Generally speaking though you want to watch out for two things. Here we’ll tell you what to watch out for, what’s good and what’s not so good:
Deposit & Bonus Amount
For almost all free bets you’ll need to make a deposit and real money bet and the size of your deposit usually dictates the size of the bonus. But the relationship between the deposit and bonus massively varies. Some betting sites offer a fixed deal – so bet £10 for a £30 free bet – whilst others offer to match you pound for pound on any amount up to a maximum.
Of these two types the first (Bet £10 Get £30) is clearly more generous, but often the deposit matches are bigger (such as 100% up to £100). If you were planning on making a larger deposit anyway, then the bigger bonus could actually work out better for you.
- Bet £25 Get £25 / 100% up to £25 – Two similar sounding offers just phrased differently. These are OK if nothing else more interesting is around but you can often find bonuses that are for the same amount but lower deposit. Meaning you can get the same bonus (or more) but with lower risk.
- Double Odds / 100% Profit Boost – A relatively new kind of offer that has cropped up recently. These are basically the same as a 100% match or matched free bet in terms of value, but the maximum seems to be low at around the £10 mark. Fine if you were going to sign up anyway but not worth shouting from the rooftops about.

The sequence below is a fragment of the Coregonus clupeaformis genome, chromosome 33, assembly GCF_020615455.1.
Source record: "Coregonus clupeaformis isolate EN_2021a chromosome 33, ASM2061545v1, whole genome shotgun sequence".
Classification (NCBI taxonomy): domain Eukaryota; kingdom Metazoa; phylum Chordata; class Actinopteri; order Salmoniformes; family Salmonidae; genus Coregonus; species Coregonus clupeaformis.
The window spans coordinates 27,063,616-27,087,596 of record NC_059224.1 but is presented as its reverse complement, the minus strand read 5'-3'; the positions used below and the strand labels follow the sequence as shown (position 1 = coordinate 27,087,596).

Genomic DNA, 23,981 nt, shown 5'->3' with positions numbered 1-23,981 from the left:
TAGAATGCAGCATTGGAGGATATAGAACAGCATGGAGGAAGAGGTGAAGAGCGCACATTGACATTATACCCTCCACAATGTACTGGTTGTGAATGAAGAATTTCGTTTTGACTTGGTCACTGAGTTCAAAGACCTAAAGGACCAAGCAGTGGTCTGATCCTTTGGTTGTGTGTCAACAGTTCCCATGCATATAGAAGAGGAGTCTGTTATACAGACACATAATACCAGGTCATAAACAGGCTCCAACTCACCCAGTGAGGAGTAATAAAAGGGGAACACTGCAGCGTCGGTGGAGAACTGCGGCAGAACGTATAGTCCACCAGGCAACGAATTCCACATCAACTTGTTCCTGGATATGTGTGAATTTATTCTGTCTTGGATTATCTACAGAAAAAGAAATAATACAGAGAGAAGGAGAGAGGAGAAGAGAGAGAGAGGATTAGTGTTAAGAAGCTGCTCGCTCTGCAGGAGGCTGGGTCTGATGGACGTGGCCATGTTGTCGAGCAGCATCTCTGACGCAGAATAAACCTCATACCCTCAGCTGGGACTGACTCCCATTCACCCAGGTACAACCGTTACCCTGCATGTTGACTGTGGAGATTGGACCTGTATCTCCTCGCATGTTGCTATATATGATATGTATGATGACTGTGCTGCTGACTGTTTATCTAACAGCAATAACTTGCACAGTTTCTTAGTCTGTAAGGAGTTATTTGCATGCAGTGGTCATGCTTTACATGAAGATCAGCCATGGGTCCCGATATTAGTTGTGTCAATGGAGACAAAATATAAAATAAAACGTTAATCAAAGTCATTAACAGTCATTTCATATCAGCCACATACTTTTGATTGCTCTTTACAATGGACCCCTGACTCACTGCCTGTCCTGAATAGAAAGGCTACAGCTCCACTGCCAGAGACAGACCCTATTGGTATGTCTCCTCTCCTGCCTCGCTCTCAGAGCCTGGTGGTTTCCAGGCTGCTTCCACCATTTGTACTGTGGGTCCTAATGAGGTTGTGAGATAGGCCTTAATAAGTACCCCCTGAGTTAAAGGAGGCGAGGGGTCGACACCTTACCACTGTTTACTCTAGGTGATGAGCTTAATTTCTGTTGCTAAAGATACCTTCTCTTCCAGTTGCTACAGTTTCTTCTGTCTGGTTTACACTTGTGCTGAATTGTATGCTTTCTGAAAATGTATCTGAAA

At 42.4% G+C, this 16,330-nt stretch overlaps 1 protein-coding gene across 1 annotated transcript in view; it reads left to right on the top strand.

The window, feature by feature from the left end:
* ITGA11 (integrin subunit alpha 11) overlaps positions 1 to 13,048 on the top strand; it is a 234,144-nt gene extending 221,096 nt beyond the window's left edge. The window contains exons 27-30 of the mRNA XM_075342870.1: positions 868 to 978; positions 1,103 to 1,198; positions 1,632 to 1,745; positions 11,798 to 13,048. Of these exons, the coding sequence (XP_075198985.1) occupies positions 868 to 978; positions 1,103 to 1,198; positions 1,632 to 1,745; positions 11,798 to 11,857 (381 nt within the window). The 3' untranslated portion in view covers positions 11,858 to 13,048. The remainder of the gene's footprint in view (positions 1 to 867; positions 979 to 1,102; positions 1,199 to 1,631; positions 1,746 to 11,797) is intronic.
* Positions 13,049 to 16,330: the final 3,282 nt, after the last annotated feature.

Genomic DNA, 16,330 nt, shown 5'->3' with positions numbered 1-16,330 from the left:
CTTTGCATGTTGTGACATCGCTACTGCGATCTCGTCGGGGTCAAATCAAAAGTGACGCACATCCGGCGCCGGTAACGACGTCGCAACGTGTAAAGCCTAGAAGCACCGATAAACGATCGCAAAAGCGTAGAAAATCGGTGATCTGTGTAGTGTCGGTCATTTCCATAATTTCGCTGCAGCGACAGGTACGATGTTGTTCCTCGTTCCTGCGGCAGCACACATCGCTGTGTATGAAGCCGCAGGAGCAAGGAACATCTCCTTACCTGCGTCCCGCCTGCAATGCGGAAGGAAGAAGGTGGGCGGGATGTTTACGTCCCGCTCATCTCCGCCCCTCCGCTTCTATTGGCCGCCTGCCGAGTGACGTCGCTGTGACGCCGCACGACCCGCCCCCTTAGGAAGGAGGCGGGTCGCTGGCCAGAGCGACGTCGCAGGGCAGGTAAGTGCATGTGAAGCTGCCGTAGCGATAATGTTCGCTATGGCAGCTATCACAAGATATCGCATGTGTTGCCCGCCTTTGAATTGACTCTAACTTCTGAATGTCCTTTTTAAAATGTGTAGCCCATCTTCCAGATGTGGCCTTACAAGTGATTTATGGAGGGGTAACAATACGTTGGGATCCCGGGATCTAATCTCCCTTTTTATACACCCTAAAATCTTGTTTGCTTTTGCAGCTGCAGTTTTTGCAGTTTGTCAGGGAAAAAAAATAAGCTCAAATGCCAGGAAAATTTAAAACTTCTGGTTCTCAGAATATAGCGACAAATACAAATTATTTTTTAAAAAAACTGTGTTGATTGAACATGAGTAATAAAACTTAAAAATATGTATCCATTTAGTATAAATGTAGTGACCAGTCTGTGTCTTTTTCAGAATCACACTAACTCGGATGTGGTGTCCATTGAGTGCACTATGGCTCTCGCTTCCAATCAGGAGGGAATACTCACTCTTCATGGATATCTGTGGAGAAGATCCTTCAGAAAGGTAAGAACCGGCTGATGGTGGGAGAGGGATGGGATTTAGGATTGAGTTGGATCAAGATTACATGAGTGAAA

Everything Changes for the Grand National…
As one of the biggest betting events of the year, you’d think that the bookies would go crazy with offers for the Grand National. But the opposite is actually true and most betting sites either pause or reduce how generous their bonuses are over the Grand National weekend. So a bookie who normally offers £20 in free bets will often cut it to just £5. Or offer nothing at all!
The reason for this is that the ‘quality’ of accounts the bookmakers acquire with their offers over the grand national is much lower than the accounts they get throughout the year. Or to put it another way, if your Aunt Nora who has never placed a bet in her life signs up on Grand National day, chances are that bet is the only one she’s going to make. It’s unlikely that she’ll keep coming back every Saturday to place a weekly acca on the football.
The converse is also true for special events when the offers are boosted. The theory here is that at key times the accounts that sign up are more likely to keep betting – so someone signing up at the start of the Premier League season through a special football promotion is more likely to keep betting throughout the year. And because bookies need turnover to make a profit, it’s the accounts that keep on betting that are going to boost their bottom line.